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Figure 2. Absence of FOXO3 does not affect the phenotype or function of effector CD8 T cells.

(A) At 8 days after LCMV infection, splenocytes from +/+ and FOXO3−/− mice were isolated and stained for expression of CD44, CD62L, CD27 and CD122 on NP396- (top) and GP33- (bottom) specific CD8 T cells. Representative histograms in panel A are gated on CD8 and MHC-I tetramer positive populations with the numbers indicating MFI for the indicated protein in either +/+ or FOXO3−/− mice. (B) Total splenocytes were stained with MHC-I tetramer, anti-CD8, anti-CD127 and anti-KLRG-1, and the total number of SLECs (KLRG-1high/CD127low) and MPECs (CD127high/KLRG-1low) were quantified by flow cytometry. Data are from 4 to 6 independent experiments with 3–6 mice/group/experiment; error bars represent the SEM and * indicates statistical significance at p<.05. (C) On day 8 PI, Splenocytes from +/+ or FOXO3−/− mice were stimulated with LCMV epitope peptides for 5 hours directly ex-vivo. Following stimulation, cells were stained for cell surface CD8 and intracellular IFNγ, IL-2 and TNFα. Panel C shows cytokine production by effector CD8 T cells. Representative dot plots (left) are gated on total lymphocytes with the top number indicating observed MFI for IFNγ staining in peptide-stimulated CD8 T cells and the bottom number indicating percentage of total splenocytes that are CD8 and IFNγ positive. Dot plots (right) represent the percentage of IL-2 and/or TNFα producing cells among IFNγ+ve CD8 T cells. (D) Intracellular staining for Granzyme B. The FACS histograms are gated on LCMV-specific CD8 T cells from +/+ (BLUE) and FOXO3−/− (RED) mice. The green histogram represents staining with isotype control antibodies. The data are MFIs for Granzyme B expression +/− SD.

doi:10.1371/journal.ppat.1002533.g002

FOXO3 deficiency does not affect the function of effector CD8 T cells

To detect possible differences in the functionality of antigen-specific CD8 T cells from +/+ and FOXO3−/− mice, we assessed their ability to produce the cytokines IFNγ, TNFα, and IL-2 in response to antigenic stimulation directly ex vivo (Figure 2C). The MFIs of IFNγ staining for FOXO3−/− and +/+ effector CD8 T cells were similar (Figure 2C). Additionally, the percentages of epitope-specific, CD8 T cells that produced two cytokines (IFNγ and TNFα) or three cytokines (IFNγ, TNFα, and IL-2) in FOXO3−/− mice were similar to those in +/+ mice (Figure 2C). The MFIs for TNFα and IL-2 were also comparable between +/+ and FOXO3−/− CD8 T cells (data not shown). As a surrogate marker of the lytic function of effector CD8 T cells, we compared granzyme B expression between +/+ and FOXO3−/− LCMV-specific effector CD8 T cells directly ex vivo. The levels of granzyme B in FOXO3−/− CD8 T cells were similar to those in +/+ CD8 T cells (Figure 2D). Taken together, data in Figures 1 and 2 suggested that FOXO3 deficiency increased the expansion of virus-specific CD8 T cells without affecting their phenotype or function. Consistent with normal CD8 T cell effector function, LCMV control in FOXO3−/− mice was similar to that in +/+ mice (not shown).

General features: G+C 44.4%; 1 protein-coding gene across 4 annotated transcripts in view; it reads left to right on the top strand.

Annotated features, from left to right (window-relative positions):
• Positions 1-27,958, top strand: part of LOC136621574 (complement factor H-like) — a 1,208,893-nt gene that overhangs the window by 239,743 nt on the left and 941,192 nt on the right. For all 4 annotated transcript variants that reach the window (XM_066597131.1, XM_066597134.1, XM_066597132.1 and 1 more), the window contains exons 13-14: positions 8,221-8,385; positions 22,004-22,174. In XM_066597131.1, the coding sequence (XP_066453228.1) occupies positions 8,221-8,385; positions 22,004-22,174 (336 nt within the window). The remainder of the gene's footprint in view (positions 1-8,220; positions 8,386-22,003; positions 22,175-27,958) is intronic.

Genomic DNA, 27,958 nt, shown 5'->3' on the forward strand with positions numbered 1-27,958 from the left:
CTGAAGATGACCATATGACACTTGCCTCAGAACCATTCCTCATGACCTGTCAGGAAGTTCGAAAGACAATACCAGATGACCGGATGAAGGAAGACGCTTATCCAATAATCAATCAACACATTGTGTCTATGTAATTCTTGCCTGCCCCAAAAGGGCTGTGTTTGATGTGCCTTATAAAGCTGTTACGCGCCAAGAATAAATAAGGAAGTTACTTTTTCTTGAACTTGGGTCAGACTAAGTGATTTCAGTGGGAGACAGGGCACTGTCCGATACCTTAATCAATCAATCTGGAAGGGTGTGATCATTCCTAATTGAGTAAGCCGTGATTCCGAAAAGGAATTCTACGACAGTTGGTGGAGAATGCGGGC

Increased accumulation of CD8 T cells in FOXO3−/− mice is linked to reduced apoptosis and not enhanced proliferation

To rigorously address whether the greater number of LCMV-specific CD8 T cells in the spleen of FOXO3−/− mice was due to increased proliferation, we utilized two different approaches, Ki67 staining and BrdU incorporation. First, we quantified proliferation of LCMV-specific CD8 T cells by staining for the nuclear antigen Ki67 directly ex vivo (Figure 3A) during the peak clonal expansion phase (days 6 and 8 PI) of the CD8 T cell response. For the second approach, we measured BrdU incorporation by LCMV-specific CD8 T cells in vivo from days 6–8 PI (Figure 3B). As shown in Figures 3A and 3B, the percentages of of Ki67+ve LCMV-specific CD8 T cells and BrdU+ve LCMV epitope-specific CD8 T cells in spleens, liver, and lymph nodes of FOXO3−/− mice were similar to those in +/+ mice. Measurement of Ki67 expression at day 5 PI also showed that FOXO3 deficiency did not alter the proliferation of LCMV-specific CD8 T cells (Figure S1) Taken together, these data indicated that enhanced proliferation was not sufficient to explain the increase in antigen-specific CD8 T cells in FOXO3−/− mice during LCMV infection.

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Figure 3. In vivo proliferation of LCMV-specific CD8 T cells.

(A) At either 6 (top) or 8 (bottom) days PI, lymphocytes from spleen, liver and lymph nodes were collected and stained with anti-CD8, MHC-I tetramers and anti-Ki67. The percentage of Ki67 positive cells amongst tetramer positive CD8 T cells was determined by flow cytometry. Data are the mean of at least 9 mice from 2 experiments. (B) +/+ and FOXO3−/− mice were administered BrdU between days 6–8 PI. At day 8 PI, lymphocytes from spleen, liver and lymph nodes were collected and stained with anti-CD8, MHC-I tetramers and anti-BrdU. The percentage of BrdU -positive cells amongst tetramer positive CD8 T cells was determined by flow cytometry. Data are the mean of 6 mice per group from 2 independent experiments.

doi:10.1371/journal.ppat.1002533.g003